A new study, published in the journal Heart, suggests that daytime napping once or twice a week may decrease the risk of having heart stroke.
Within the scope of the study, the researchers studied the association between napping frequency and duration as well as the risk of fatal or non-fatal heart conditions such as heart attack, stroke, or heart failure. The study included data gathered from 3462 randomly selected people living in Lausanne, Switzerland.
The study authors conclude: “The study of napping is a challenging but also a promising field with potentially significant public health implications. While there remain more questions than answers, it is time to start unveiling the power of naps for a supercharged heart.”
New research, executed by scientists from Iowa State University, finds that lifting weights for less than an hour once a week may lower the risk of heart attack or stroke by 40–70%. The researchers also add that performing weight exercises for more than an hour doesn’t provide any additional effect.
To make this conclusion, the researchers analyzed data from about 13,000 adults in the Aerobics Center Longitudinal Study measuring three health outcomes: cardiovascular events, heart attack and stroke in particular, that didn’t result in death, all cardiovascular events that resulted in death.
DC (Duck-chul) Lee, an associate professor of kinesiology explains: “Lifting any weight that increases resistance on your muscles is the key. My muscle doesn’t know the difference if I’m digging in the yard, carrying heavy shopping bags or lifting a dumbbell.”
A large Swedish study suggests that eating a handful of nuts three times a week may reduce the risk of developing an irregular heartbeat, which is considered to be a major cause of stroke.
For the study, a team of researchers from Karolinska Institute looked at over 60,000 Swedish adults and tracked their consumption of nuts and almonds, as well as their heart health during about 17 years. Having analyzed the received data, the scientists concluded that eating nuts were associated with lower risk of heart attack and stroke.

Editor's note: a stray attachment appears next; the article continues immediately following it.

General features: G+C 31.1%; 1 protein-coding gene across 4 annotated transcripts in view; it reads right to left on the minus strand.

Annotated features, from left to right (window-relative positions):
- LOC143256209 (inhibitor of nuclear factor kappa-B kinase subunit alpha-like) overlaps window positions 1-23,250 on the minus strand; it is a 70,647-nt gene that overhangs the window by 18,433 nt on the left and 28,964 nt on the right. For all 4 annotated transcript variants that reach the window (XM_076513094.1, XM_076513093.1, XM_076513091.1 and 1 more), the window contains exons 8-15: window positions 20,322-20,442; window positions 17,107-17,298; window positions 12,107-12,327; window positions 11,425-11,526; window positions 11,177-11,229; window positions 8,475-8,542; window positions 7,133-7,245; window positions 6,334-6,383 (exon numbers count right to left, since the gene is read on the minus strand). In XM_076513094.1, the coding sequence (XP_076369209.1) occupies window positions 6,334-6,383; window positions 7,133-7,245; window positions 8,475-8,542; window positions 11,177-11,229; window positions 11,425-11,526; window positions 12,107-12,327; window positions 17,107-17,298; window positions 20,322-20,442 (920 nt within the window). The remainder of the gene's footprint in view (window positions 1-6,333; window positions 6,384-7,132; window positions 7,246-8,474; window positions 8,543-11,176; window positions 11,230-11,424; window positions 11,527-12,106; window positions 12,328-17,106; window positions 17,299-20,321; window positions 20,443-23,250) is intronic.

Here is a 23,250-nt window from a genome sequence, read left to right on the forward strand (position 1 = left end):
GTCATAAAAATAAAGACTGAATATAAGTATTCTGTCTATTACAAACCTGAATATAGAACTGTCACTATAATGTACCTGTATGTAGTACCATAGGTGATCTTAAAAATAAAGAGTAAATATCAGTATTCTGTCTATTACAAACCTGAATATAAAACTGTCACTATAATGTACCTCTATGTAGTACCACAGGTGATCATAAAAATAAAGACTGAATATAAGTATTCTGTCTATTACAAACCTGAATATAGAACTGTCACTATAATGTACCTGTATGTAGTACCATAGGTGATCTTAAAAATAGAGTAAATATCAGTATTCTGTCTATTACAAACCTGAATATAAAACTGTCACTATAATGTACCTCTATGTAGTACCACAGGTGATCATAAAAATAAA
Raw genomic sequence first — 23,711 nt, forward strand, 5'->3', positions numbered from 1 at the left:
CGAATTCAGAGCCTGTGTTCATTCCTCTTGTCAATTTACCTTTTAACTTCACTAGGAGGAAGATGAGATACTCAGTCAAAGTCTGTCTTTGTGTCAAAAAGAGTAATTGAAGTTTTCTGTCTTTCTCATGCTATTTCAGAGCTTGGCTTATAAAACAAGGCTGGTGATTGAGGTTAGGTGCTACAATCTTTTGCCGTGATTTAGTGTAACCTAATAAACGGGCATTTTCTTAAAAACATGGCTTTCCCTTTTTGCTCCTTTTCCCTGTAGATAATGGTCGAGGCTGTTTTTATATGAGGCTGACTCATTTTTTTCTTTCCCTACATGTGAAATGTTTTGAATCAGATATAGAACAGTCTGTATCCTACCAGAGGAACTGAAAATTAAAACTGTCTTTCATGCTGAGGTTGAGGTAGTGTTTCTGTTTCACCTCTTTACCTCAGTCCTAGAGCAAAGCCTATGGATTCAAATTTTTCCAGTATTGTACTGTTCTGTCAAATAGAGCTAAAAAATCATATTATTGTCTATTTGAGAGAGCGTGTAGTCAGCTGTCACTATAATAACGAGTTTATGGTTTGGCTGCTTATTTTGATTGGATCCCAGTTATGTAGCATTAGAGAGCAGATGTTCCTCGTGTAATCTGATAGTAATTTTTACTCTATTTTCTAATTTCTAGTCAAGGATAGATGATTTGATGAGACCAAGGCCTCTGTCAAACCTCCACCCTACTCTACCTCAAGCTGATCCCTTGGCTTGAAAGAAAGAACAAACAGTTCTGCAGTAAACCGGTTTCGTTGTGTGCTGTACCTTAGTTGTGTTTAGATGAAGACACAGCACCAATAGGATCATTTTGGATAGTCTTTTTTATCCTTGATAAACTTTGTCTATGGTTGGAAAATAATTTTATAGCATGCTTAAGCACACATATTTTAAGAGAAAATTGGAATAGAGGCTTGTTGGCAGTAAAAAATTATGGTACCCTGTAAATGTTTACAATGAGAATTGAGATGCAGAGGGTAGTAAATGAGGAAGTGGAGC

The authors of the study concluded: “Since only a small proportion of this population had moderate (about 5%) or high (less than 2%) nut consumption, even a small increase in nut consumption may have large potential to lead to a reduction in incidence of atrial fibrillation and heart failure in this population.”
A recent research, published in Psychoneuroendocrinology, finds that in the three-month period after a spouse’s death widows and widowers are at higher risk of death associated with cardiovascular disease.
The study found that people who have lost a spouse within the last three months have higher levels of proinflammatory cytokines (immune markers indicating inflammation in the bloodstream) and lower heart rate variability (HRV) than those non-bereaved individuals of the same sex, age, body mass index, and education level.
Lead author Chris Fagundes, an assistant professor of psychology in Rice University’s School of Social Sciences, USA, says: “In the first six months after the loss of a spouse, widows/widowers are at a 41% increased risk of mortality. Importantly, 53% of this increased risk is due to cardiovascular disease. This study is an important step toward understanding why this is the case by identifying how bereavement gets under the skin to promote morbidity and mortality.”
Australian study claims that vegetables of the cruciferous group which includes broccoli, cauliflower, kale, turnips, sprouts, bok choi, and greens, can reduce the risk of stroke in elderly women.
For the study, a team of researchers from the University of Western Australia in Crawley, distributed food questionnaires to 954 women aged 70 and over. After that, they performed ultrasound tests to measure the thickness of their carotid arteries.
The lead author of the study Dr. Lauren Blekkenhorst says: “This is one of only a few studies that have explored the potential impact of different types of vegetables on measures of subclinical atherosclerosis, the underlying cause of cardiovascular disease. After adjusting for lifestyle, cardiovascular disease risk factors (including medication use) as well as other vegetable types and dietary factors, our results continued to show a protective association between cruciferous vegetables and carotid artery wall thickness.”